To help it achieve its carbon neutrality objectives, intended to change all of its global car sales to electric vehicles (EVs) and fuel cell vehicles (FCVs) by 2040. The company expects EVs and FCVs to account for 40% of vehicle sales on major markets by 2030 and 80% by 2035.
Honda will of course need to manufacture more EVs and FCVs to achieve these goals, and that’s where e: Architecture comes in. It’s a new EV platform that Honda is leading. The company plans to deploy the first e: Architecture-based electric vehicles in the second half of this decade. They will make their debut in North America before expanding to other regions.
In the meantime, Honda will operate . The companies are two SUVs with Ultium batteries, an Acura and a Honda brand vehicle. The goal is to bring the cars to the North American market in the 2024 model year.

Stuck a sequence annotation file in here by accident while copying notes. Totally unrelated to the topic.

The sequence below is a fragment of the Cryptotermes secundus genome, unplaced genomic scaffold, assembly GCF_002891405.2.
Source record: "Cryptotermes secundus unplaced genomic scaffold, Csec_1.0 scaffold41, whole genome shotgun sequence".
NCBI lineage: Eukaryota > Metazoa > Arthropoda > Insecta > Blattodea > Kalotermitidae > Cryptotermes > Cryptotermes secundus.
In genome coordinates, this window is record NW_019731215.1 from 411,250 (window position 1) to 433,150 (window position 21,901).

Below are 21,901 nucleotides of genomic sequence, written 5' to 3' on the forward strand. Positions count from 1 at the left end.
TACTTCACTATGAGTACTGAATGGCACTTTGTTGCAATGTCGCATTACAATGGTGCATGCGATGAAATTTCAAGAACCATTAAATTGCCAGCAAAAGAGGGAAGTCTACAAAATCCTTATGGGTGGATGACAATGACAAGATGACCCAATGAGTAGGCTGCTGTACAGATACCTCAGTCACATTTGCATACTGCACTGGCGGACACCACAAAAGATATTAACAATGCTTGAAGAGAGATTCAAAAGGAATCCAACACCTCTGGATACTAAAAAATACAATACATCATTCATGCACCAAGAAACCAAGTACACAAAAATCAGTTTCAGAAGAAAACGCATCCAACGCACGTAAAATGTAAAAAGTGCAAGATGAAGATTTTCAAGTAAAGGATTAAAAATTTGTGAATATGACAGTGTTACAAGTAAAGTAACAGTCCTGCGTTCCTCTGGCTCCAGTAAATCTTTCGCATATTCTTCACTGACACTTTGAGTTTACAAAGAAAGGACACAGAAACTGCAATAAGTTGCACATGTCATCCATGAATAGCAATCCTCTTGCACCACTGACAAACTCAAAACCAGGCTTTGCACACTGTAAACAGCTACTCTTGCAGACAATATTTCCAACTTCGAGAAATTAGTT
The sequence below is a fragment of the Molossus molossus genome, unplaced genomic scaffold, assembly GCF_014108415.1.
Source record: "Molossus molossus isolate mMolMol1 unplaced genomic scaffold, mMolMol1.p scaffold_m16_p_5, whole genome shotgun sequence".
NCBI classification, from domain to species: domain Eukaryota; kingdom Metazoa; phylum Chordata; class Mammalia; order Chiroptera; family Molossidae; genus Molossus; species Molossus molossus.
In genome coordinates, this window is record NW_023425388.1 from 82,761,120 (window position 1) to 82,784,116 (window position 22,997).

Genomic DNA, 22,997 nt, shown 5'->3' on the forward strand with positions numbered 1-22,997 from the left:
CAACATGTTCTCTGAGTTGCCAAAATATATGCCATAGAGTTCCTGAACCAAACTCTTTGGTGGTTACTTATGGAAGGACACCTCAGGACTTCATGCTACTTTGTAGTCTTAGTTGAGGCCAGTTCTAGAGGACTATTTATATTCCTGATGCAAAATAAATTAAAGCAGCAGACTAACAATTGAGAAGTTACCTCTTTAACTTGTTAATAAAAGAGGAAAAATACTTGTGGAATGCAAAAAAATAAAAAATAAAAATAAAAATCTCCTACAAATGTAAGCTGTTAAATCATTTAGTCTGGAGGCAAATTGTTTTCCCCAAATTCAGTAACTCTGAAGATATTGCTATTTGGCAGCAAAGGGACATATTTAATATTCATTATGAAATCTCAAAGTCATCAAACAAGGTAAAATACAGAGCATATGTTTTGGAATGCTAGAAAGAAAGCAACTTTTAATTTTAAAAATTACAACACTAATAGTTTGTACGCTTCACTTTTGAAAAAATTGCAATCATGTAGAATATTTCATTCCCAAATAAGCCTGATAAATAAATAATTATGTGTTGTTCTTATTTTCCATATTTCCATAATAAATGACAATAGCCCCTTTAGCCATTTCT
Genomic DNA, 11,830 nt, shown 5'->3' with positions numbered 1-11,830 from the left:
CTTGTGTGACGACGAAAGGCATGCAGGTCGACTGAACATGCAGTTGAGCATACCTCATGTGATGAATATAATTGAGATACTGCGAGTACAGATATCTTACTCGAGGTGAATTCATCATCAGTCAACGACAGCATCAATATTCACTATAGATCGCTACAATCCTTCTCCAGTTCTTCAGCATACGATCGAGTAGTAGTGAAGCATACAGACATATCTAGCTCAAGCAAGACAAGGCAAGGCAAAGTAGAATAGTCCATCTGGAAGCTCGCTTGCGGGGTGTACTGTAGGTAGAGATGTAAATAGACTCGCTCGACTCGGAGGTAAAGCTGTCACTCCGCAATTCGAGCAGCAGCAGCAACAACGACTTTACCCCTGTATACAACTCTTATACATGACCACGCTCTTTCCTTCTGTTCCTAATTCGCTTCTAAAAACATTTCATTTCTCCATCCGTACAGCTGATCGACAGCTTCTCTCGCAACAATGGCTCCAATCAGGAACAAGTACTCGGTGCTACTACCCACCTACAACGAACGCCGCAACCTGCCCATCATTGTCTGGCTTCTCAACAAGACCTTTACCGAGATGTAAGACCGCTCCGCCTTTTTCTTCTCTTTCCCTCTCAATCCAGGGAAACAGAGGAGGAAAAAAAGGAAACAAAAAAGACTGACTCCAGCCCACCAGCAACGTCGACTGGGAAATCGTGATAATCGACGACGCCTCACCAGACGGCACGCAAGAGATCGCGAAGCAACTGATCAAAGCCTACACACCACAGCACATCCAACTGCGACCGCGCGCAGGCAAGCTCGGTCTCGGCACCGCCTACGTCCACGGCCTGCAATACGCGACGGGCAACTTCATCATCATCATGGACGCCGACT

Honda also aims to have no fatalities from road crashes involving its cars and motorcycles by 2050. As such, the automaker plans to add its omnidirectional ADAS (Advanced Driver Assistance System) to all models it sells in major markets by 2030. Honda says omnidirectional ADAS is a planned upgrade from Honda Sensing. He uses the information he learned while working on automated driving level 3 to strengthen ADAS technology.
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